A chief constable has defended his force’s handling of child sex allegations against former prime minister Ted Heath.
Mike Veale, who leads Wiltshire Police, wrote an open letter to the public to “set the record straight” about the investigation.
“When I took on this investigation I knew it would attract intense scrutiny. I also recognised it could potentially damage confidence in Wiltshire Police,” he said.
He described the former Conservative prime minister, who died at home in Salisbury in July 2005 aged 89, as an “extremely prominent, influential and high profile person”.
“The decision to undertake this incredibly complex and challenging investigation was not taken lightly particularly knowing, or at least expecting, that we would be placed under intense scrutiny,” he said.
The police probe, named Operation Conifer, began in 2015 after claims against Heath surfaced, The Press Association reports.
Veale said: “Over the last few weeks particularly, there has been much speculation about this case.
“Whilst it is not commonplace for us to comment on a live ongoing criminal investigation I really am very concerned and profoundly disappointed about the impact of this speculation on the public’s confidence in the police, the potential prejudicial impact upon a live criminal investigation, not to mention the confidence of persons who have come forward with information.”
Veale described the investigation as “complex and multi-stranded” but added: “This is not a ‘fishing trip’ or ‘witch-hunt’ – both of these terms have been unfairly levelled at us.
“The legal role of the police service is to, on behalf of the public, impartially investigate allegations without fear or favour, and go where the evidence takes us.
“I take my responsibilities of operational independence, which is the bedrock of British policing, very seriously indeed.
“Therefore I will remain operationally independent and will not be influenced by inappropriate and unacceptable pressure from people who don’t know the detail of this case.
“I will not be buckling under pressure to not investigate or to conclude the investigation prematurely.”
Veale said investigators had not spoken to the man known as Nick who features in Operation Midland – the Met Police probe into an alleged Westminster paedophile ring.
Last weekend The Mail On Sunday reported the contents of a leaked confidential report into Operation Conifer, which referred to satanic ritual sex abuse.
“Let me be clear, this part of the investigation is only one small element of the overall inquiry and does not relate to Sir Edward Heath,” Veale said.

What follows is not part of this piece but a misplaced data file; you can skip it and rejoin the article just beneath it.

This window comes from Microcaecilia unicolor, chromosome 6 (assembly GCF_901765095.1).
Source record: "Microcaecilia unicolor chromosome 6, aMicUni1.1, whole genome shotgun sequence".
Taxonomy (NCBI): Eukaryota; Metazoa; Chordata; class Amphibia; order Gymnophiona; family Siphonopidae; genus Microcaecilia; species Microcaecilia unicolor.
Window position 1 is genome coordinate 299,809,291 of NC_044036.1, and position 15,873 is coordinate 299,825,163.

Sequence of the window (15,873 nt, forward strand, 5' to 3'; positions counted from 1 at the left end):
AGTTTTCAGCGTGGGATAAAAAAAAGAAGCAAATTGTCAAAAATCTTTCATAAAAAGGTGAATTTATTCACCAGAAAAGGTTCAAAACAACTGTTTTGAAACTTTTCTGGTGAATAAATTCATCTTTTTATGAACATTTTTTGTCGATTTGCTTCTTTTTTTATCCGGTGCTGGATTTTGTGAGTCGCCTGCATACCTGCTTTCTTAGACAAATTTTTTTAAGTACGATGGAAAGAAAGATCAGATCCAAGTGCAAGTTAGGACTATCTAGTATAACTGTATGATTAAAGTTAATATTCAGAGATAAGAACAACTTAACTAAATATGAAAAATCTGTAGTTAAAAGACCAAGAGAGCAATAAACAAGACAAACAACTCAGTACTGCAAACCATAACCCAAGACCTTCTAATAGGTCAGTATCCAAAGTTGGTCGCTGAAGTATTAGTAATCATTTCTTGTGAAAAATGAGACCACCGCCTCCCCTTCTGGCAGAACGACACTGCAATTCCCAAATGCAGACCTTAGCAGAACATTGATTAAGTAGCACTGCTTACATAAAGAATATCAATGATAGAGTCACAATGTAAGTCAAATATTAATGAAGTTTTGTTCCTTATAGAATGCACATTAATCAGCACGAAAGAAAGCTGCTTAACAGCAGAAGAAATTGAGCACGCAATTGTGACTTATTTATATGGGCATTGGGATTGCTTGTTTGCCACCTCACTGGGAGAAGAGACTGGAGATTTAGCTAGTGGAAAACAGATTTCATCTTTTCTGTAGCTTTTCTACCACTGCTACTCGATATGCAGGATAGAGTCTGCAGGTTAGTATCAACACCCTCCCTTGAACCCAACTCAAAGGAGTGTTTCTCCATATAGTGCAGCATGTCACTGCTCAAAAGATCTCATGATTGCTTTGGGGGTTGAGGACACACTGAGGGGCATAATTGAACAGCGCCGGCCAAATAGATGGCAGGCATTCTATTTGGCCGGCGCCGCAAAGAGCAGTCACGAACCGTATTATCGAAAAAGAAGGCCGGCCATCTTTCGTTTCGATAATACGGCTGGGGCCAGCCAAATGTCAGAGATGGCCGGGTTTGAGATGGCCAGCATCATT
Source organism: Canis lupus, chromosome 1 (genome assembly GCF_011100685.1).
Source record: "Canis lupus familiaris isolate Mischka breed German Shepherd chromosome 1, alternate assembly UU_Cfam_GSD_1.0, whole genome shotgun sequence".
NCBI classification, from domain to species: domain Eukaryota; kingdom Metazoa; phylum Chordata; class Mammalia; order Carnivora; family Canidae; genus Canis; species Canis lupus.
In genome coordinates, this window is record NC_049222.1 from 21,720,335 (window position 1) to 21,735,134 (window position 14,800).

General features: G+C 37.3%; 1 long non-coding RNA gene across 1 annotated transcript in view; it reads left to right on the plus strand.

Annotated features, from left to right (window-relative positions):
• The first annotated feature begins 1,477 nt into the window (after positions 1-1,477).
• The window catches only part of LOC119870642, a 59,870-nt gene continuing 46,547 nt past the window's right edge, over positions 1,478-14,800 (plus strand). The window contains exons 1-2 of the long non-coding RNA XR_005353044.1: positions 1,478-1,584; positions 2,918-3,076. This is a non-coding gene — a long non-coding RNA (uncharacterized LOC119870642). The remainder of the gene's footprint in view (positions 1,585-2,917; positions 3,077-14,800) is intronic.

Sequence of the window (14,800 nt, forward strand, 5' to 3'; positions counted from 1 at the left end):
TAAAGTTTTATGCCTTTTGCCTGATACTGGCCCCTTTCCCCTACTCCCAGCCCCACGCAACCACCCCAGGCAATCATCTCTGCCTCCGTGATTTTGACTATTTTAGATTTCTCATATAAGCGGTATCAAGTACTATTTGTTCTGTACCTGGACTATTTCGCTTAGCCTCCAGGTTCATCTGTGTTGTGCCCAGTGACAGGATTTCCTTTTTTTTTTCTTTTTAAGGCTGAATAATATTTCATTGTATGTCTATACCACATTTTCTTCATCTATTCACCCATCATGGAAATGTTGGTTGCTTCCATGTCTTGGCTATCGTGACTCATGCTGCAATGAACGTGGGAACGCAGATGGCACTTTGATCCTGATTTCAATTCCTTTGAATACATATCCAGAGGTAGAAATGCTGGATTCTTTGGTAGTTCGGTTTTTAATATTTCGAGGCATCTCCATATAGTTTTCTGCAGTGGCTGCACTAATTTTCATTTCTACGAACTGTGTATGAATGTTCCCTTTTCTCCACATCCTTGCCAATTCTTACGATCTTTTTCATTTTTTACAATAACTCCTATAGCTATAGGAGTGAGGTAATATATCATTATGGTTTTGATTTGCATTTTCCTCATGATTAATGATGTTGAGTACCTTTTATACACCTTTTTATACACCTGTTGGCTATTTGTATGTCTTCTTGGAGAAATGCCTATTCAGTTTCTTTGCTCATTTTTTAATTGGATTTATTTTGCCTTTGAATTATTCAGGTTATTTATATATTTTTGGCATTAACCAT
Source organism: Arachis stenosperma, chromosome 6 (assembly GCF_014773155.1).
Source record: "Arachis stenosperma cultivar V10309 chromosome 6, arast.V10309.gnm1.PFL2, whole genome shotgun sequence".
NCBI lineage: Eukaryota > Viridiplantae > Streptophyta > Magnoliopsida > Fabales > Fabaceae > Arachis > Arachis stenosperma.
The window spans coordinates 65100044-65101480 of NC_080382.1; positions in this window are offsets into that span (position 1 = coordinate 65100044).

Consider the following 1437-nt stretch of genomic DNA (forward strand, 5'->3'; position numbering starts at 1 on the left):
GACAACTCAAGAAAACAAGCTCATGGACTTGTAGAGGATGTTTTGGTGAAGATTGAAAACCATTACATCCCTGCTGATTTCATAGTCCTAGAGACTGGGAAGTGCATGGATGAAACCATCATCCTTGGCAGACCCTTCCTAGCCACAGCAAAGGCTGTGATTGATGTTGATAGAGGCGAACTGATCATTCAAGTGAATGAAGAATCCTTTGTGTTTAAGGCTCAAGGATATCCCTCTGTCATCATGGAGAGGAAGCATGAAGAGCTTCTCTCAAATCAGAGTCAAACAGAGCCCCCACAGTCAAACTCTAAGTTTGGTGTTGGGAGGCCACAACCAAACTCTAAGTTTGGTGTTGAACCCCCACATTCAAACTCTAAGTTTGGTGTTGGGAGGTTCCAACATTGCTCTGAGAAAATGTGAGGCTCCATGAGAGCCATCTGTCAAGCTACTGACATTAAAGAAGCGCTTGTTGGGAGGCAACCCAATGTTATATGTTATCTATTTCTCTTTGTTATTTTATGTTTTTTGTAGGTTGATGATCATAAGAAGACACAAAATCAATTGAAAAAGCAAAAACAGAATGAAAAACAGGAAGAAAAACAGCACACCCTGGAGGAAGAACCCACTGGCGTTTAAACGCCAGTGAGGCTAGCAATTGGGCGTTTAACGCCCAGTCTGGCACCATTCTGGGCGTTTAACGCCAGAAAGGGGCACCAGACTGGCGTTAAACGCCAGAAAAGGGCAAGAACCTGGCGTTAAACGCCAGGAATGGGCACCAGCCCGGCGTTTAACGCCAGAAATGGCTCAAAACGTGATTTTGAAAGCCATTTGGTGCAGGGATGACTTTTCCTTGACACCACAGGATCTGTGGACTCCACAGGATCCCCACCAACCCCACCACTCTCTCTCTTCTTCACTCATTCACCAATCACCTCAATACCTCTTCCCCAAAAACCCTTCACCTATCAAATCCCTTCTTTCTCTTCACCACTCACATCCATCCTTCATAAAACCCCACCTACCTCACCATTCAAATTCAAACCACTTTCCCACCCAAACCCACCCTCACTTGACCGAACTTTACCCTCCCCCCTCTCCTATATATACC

“It is also very important for me to reiterate that the report forms part of a live ongoing criminal investigation, so the disclosure of this information is something which we take very seriously.”
Earlier this month, two people were arrested and bailed by detectives working on Operation Conifer.
The Independent Police Complaints Commission launched a probe into alleged historical corruption after information from a retired officer raised concerns that Wiltshire Police deliberately caused a criminal prosecution to fail 22 years ago.
Earlier this year, the probe found no evidence that a prosecution against a brothel keeper was dropped because of threats to allege publicly that Heath had been involved in sexual offences.
Wiltshire’s police and crime commissioner Angus Macpherson said: “The chief constable and I both take very seriously the duty to investigate fully and fairly all allegations or complaints that are received by the force.
“I also take seriously the need to preserve the good name of individuals, living or dead, if there is no evidential basis to allegations or complaints made against them.
“As commissioner, I recognise that the chief constable has complete operational independence in relation to the investigation of criminality. He knows he has my backing to investigate without fear or favour.
“I recognise there is a level of public interest that places additional pressure on the investigation.”
He continued: “I believe the root cause of this pressure is a legitimate concern that the reputation of a former prime minister may be tarnished without there being credible evidence of guilt.
“The chief constable and I are of one mind: the police cannot act as judge and jury in their own cause.
“Once the police have conducted the investigation to a conclusion, there must be an alternative avenue to assess the credibility of any evidence that has been gathered.”